Skills for Psychological Recovery
Right after experiencing a trauma, it is common to react with a mix of anxiety, sadness, and anger. For most people, getting back to routines, connecting with loved ones, and engaging in meaningful and enjoyable activities reduces these reactions. A subgroup of trauma survivors, ranging from 10-35% depending on trauma type, will develop posttraumatic stress disorder (PTSD).
Skills for Psychological Recovery (SPR: Brymer et al., 2019) is a brief program (4-6 meetings) designed to teach children and adults coping skills. The skills have been proven successful in managing anxiety, sadness, and anger following trauma and throughout life. SPR can be taught by any professional who works with families, including clergy, educators, nurses, and mental health staff. The skills can be used in a variety of settings, including schools, places of worship, and libraries, with individuals or in small groups.
What Happens in Skills for Psychological Recovery
SPR begins with an assessment of the impact of the trauma on the survivor’s daily life as well as their emotions, thoughts, and behaviors. The SPR leader then uses what is learned in the assessment to prioritize needs and select the skills that best target those needs. The skills include: effective problem solving, scheduling positive activities, relaxation skills, strategies to build healthy thinking, and mobilizing social support. In the meetings that follow, the trauma survivor is taught the relevant skills, and given handouts and ideas for practicing them in their daily lives.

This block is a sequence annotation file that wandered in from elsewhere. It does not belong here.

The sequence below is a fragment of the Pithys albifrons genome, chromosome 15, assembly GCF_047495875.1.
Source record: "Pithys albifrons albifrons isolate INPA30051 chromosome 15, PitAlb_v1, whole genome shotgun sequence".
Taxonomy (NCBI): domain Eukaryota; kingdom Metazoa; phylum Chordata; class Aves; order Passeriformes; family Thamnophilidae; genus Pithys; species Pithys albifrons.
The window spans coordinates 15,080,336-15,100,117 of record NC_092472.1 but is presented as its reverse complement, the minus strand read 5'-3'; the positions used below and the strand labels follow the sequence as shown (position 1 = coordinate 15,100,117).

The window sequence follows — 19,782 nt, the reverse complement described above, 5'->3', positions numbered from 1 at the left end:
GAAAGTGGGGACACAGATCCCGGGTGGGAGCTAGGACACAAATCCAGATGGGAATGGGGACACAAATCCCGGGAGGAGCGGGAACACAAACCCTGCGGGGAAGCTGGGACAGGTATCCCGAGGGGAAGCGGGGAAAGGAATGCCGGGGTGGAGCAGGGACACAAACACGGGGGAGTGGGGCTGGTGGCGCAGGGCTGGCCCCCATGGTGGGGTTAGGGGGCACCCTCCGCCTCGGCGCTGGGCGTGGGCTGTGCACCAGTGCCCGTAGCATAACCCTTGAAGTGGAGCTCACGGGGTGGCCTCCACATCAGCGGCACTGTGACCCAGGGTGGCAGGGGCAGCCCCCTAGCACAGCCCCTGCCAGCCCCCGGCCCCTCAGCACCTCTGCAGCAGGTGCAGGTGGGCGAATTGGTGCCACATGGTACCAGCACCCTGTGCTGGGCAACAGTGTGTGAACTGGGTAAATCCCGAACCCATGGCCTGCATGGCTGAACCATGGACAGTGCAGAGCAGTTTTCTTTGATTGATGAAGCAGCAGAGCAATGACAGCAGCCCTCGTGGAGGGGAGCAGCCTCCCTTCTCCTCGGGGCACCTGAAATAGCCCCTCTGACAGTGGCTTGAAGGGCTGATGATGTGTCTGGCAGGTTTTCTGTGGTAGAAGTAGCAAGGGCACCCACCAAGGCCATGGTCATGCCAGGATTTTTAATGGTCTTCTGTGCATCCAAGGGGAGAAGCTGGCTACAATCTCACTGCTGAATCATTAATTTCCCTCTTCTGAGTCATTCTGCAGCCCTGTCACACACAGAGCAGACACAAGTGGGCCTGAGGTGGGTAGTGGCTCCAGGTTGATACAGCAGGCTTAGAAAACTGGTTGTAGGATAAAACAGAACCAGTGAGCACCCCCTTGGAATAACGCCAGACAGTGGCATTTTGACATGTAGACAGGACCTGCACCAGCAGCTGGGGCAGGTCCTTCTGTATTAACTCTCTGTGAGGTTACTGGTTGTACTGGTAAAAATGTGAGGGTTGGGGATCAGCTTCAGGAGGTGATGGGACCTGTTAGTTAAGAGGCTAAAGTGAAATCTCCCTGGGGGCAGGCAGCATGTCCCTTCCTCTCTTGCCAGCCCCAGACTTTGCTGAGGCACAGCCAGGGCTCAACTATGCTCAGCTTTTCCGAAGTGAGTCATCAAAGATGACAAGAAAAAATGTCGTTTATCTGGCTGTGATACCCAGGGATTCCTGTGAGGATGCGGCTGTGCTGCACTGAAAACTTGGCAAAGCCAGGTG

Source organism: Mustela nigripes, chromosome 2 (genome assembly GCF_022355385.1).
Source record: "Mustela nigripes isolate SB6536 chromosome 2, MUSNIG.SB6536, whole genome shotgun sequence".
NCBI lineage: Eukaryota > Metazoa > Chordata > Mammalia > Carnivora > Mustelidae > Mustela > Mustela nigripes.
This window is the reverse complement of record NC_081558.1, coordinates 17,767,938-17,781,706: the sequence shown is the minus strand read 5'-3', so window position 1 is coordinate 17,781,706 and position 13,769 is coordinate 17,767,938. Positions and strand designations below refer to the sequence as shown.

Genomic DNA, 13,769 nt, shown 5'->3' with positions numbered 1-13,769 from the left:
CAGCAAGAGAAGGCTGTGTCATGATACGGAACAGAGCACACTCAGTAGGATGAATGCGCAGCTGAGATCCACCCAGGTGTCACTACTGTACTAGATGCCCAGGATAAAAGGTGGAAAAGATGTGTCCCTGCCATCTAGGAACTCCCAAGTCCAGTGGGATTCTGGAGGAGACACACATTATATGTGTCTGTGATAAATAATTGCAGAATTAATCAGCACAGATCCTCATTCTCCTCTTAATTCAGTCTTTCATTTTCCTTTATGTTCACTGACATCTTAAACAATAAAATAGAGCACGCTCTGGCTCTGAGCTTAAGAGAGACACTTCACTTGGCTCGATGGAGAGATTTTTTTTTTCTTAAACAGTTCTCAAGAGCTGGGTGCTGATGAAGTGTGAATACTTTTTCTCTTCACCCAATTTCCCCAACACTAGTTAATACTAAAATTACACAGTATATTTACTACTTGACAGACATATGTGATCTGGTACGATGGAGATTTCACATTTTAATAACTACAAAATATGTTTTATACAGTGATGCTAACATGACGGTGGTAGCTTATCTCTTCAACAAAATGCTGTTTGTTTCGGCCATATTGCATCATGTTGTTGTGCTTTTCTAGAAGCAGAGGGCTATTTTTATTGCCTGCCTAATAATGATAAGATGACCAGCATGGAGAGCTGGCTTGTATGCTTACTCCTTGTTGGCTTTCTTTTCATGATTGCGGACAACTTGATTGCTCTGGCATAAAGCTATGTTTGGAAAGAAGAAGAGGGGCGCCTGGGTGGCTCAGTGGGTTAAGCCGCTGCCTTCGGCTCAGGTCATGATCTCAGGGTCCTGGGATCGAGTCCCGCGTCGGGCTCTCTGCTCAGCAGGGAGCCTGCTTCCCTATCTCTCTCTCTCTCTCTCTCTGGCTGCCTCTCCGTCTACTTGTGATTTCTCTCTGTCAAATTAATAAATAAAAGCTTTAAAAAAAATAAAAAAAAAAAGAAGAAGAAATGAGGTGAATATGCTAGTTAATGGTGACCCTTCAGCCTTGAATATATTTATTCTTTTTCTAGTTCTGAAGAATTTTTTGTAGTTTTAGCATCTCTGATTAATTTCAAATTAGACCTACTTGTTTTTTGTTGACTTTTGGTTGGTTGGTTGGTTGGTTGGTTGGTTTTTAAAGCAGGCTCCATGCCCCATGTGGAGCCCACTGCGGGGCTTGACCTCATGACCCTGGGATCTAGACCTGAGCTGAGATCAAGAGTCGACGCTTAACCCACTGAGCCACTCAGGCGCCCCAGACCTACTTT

Feedback from School Staff Trained by CHP
Outcome / Research Results
- Brief cognitive-behavioral interventions delivered after a traumatic event but before trauma survivors develop PTSD have been shown to be effective in preventing the development of PTSD (Foa et al., 1995; Marans et al., 2009; Silovsky et al., 2004).
- In a study of adults experiencing distress related to COVID-19 or the sudden death of a loved one, there were significant reductions in posttraumatic stress after completing Skills for Psychological Recovery (Sheerin et al., 2021; Williams et al., 2022).
- Practitioners delivering SPR to individuals and families affected by Hurricane Katrina and Hurricane Rita reported uniform high satisfaction with the training, supervision, and consultation on SPR (Hansel et al., 2009).
- Practitioners trained in SPR after natural disasters found that SPR training programs increased their confidence in their ability to implement SPR. The practitioners continued to use SPR with community members six months post-training (Forbes et al., 2010; Wade et al., 2014).